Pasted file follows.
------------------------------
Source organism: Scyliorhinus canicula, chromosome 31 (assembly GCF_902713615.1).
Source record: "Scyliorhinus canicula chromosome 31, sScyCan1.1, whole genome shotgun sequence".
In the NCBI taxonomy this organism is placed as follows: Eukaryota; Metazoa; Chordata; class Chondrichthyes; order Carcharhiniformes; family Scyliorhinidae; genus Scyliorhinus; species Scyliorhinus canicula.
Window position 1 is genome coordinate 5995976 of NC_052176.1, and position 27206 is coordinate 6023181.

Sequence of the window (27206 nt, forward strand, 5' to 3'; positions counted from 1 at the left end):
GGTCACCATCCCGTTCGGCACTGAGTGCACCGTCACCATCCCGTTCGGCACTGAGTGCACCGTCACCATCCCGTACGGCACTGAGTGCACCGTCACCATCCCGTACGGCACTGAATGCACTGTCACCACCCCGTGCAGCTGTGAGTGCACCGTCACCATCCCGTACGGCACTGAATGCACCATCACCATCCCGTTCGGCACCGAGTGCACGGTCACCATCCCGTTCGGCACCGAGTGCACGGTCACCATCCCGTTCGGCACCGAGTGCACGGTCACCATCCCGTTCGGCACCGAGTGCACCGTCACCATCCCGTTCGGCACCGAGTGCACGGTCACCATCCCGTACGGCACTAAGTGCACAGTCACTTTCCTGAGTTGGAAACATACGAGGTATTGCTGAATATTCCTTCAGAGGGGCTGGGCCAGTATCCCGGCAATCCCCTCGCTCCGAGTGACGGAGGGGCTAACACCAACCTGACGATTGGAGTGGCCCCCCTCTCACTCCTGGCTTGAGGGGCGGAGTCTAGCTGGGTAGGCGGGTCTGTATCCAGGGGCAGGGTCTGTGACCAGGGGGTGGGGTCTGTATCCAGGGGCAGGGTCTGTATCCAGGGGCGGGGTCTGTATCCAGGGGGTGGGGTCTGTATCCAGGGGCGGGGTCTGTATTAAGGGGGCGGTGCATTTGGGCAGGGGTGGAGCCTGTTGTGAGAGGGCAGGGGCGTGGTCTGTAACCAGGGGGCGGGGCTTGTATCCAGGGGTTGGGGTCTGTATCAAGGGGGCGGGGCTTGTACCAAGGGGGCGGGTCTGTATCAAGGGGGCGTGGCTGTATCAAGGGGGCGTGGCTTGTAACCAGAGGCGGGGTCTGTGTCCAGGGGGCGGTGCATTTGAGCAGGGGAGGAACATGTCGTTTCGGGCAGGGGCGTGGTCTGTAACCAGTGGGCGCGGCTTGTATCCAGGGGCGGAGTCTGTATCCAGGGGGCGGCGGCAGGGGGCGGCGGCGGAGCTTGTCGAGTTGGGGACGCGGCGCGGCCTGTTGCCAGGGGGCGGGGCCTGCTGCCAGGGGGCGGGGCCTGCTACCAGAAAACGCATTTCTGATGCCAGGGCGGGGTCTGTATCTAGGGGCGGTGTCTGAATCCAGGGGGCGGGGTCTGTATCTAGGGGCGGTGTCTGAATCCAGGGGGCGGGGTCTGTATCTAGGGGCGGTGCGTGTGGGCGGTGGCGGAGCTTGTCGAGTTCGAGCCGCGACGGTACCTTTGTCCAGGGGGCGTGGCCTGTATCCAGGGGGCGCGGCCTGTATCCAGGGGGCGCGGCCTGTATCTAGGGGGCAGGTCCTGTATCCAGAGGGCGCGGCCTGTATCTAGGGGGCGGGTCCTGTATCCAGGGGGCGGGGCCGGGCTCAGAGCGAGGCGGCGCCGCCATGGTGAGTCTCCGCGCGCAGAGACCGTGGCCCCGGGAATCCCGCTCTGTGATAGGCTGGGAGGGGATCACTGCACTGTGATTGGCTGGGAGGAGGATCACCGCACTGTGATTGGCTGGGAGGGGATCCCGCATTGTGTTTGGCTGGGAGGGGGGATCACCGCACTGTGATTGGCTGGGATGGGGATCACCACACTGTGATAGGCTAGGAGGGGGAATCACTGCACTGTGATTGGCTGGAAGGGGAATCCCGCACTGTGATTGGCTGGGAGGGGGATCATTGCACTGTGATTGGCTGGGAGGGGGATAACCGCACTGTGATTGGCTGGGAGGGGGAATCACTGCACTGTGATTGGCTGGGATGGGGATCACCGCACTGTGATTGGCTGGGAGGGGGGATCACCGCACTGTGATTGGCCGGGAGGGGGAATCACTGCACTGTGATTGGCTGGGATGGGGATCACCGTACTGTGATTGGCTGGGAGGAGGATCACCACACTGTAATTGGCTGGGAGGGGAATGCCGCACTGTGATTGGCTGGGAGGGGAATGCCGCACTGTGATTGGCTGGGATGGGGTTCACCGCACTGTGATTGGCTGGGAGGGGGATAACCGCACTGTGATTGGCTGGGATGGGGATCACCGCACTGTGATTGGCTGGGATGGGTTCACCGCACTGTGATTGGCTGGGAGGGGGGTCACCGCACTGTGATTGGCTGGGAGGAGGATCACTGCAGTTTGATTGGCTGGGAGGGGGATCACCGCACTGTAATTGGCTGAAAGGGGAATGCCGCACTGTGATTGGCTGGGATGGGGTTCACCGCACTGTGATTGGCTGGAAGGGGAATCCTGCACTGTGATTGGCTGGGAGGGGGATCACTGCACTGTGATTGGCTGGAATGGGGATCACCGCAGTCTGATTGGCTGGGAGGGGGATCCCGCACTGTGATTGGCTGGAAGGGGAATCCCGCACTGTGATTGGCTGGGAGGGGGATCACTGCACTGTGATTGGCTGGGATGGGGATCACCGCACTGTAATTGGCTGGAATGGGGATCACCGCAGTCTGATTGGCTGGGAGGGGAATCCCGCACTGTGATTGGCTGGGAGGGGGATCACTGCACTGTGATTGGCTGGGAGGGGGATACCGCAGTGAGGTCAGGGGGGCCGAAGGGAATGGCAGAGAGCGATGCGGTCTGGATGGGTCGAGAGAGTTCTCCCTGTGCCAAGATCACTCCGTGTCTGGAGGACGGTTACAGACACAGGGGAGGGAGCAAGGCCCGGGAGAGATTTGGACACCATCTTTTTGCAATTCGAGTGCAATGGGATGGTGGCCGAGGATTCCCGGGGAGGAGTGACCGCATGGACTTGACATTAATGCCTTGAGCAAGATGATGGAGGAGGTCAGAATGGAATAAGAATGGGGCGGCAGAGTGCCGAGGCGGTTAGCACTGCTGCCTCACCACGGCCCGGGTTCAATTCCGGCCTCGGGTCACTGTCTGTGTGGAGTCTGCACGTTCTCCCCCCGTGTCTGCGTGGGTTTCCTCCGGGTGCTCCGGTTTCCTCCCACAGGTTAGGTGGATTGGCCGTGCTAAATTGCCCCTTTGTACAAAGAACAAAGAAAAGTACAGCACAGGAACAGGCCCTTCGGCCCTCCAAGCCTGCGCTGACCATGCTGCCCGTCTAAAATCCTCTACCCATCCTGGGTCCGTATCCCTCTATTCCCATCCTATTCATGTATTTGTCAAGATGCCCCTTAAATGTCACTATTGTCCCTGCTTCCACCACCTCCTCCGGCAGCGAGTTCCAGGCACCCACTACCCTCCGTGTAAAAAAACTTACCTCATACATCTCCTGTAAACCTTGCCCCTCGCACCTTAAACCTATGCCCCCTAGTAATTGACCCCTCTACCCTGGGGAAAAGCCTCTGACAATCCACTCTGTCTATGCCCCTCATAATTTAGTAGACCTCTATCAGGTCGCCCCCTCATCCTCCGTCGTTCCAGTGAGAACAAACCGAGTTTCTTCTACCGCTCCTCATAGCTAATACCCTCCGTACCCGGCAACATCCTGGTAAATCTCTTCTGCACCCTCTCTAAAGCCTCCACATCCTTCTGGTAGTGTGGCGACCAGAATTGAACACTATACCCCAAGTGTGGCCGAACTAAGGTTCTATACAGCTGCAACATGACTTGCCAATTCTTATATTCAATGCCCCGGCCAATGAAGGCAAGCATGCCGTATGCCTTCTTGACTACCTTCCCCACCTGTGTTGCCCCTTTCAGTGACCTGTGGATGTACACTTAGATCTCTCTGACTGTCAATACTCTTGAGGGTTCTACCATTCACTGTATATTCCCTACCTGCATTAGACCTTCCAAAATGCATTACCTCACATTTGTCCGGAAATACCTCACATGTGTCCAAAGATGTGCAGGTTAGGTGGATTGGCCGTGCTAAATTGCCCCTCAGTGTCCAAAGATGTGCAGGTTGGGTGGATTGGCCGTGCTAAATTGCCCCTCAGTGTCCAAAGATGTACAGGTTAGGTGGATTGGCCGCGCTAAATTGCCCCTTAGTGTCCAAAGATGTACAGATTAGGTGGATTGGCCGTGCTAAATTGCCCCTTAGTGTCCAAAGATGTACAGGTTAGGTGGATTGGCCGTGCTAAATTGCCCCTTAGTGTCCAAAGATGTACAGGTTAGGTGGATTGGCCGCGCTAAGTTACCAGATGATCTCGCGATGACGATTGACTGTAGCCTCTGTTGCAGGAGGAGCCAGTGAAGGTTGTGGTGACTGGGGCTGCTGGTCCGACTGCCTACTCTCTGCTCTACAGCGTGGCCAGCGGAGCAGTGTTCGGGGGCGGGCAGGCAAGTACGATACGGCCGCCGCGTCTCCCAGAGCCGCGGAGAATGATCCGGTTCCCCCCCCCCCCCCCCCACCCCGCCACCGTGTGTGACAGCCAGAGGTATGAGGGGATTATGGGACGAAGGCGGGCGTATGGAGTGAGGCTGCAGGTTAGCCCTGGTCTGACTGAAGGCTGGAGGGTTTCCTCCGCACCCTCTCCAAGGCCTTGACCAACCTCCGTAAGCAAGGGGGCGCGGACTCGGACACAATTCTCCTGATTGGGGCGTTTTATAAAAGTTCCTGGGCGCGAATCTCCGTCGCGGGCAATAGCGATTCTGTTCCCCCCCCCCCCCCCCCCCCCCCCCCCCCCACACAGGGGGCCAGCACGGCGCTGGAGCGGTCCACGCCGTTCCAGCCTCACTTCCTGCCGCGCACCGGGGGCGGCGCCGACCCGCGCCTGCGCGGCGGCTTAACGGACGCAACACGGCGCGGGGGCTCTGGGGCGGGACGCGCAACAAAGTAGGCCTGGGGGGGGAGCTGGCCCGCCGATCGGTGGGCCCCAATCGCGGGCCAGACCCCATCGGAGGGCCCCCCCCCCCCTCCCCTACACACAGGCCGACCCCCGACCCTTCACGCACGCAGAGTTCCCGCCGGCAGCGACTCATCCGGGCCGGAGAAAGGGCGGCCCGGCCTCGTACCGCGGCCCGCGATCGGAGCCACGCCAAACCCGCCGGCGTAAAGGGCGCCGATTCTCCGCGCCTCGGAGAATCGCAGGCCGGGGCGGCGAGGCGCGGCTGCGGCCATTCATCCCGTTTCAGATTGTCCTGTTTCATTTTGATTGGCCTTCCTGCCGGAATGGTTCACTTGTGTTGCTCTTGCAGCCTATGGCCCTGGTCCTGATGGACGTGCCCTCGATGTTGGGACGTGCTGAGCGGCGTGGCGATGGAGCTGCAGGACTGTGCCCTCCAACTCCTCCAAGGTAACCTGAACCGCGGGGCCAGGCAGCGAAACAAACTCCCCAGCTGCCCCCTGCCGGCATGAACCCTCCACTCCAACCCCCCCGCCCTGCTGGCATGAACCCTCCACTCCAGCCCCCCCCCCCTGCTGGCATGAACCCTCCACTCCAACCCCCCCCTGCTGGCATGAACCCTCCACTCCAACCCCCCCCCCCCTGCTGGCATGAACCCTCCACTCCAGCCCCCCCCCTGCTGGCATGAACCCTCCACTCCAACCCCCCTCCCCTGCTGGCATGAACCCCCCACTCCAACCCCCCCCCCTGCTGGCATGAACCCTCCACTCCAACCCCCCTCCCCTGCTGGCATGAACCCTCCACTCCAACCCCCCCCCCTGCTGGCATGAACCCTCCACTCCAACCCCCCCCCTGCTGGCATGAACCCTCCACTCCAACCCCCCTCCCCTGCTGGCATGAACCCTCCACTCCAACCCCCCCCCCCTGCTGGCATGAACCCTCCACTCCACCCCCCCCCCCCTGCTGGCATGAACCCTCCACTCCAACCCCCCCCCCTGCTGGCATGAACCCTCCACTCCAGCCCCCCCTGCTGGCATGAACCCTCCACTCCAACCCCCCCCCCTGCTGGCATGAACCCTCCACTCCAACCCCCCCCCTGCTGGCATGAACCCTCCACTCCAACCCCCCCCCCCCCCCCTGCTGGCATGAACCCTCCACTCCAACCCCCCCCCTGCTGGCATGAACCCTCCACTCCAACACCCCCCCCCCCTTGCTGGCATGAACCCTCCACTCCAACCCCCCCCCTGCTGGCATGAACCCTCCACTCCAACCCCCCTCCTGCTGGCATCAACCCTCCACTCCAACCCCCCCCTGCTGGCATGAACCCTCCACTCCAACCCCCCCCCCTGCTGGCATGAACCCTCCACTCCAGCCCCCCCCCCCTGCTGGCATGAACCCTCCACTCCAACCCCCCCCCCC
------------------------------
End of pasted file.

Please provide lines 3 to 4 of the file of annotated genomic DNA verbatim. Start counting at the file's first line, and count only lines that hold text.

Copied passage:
In the NCBI taxonomy this organism is placed as follows: Eukaryota; Metazoa; Chordata; class Chondrichthyes; order Carcharhiniformes; family Scyliorhinidae; genus Scyliorhinus; species Scyliorhinus canicula.
Window position 1 is genome coordinate 5995976 of NC_052176.1, and position 27206 is coordinate 6023181.